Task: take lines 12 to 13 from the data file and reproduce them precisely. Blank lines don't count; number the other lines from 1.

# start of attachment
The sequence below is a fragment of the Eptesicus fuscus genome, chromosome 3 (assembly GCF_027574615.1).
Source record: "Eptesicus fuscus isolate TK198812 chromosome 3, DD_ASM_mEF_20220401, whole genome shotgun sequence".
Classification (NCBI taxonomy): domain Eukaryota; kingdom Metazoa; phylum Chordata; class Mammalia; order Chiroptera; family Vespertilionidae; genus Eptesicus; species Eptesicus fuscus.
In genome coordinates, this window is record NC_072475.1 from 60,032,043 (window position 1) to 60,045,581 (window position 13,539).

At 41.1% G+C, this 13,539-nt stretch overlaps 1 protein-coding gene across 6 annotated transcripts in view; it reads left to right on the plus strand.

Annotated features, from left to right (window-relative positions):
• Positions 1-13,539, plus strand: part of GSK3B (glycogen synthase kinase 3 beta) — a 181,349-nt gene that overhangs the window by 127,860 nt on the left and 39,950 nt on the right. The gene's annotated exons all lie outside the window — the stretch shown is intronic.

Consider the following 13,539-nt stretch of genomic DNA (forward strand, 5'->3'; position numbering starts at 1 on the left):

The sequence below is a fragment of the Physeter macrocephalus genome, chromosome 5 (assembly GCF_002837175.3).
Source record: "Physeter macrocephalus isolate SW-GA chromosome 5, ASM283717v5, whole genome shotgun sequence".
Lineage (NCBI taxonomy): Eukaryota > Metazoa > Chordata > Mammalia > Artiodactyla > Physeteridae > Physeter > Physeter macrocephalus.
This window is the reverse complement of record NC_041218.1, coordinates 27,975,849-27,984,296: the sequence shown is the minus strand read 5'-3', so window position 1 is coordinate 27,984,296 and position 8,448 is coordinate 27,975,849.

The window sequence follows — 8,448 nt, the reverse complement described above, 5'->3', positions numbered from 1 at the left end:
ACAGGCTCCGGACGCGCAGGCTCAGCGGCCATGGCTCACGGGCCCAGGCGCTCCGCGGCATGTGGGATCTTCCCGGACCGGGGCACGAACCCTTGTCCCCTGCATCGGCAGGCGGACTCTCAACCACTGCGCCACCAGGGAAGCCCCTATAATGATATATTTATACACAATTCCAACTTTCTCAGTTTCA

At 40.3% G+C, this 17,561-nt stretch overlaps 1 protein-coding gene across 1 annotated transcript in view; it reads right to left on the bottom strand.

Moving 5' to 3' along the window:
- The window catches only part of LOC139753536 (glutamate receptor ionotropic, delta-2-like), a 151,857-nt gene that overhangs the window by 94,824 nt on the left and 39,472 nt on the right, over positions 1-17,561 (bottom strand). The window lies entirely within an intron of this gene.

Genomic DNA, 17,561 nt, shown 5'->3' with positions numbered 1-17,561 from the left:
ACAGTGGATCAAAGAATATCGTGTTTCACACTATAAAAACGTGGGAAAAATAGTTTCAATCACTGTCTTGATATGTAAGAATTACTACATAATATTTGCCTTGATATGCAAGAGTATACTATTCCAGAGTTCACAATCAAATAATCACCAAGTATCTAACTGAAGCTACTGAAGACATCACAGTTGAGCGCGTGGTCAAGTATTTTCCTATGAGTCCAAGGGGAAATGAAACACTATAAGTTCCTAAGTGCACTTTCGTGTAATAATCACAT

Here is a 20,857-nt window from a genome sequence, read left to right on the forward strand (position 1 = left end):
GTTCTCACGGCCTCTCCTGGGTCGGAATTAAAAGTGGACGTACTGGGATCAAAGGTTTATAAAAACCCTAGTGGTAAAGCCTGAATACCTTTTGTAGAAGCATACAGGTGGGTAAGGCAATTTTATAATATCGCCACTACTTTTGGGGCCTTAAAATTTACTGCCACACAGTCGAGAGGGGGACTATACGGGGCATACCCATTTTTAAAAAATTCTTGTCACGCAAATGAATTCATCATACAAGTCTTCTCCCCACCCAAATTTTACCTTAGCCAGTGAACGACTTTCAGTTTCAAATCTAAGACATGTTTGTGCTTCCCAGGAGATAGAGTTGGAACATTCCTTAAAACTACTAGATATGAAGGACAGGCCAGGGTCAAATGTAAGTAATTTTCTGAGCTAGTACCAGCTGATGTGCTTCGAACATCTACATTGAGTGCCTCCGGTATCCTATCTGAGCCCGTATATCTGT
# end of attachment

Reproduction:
This window is the reverse complement of record NC_041218.1, coordinates 27,975,849-27,984,296: the sequence shown is the minus strand read 5'-3', so window position 1 is coordinate 27,984,296 and position 8,448 is coordinate 27,975,849.

The window sequence follows — 8,448 nt, the reverse complement described above, 5'->3', positions numbered from 1 at the left end: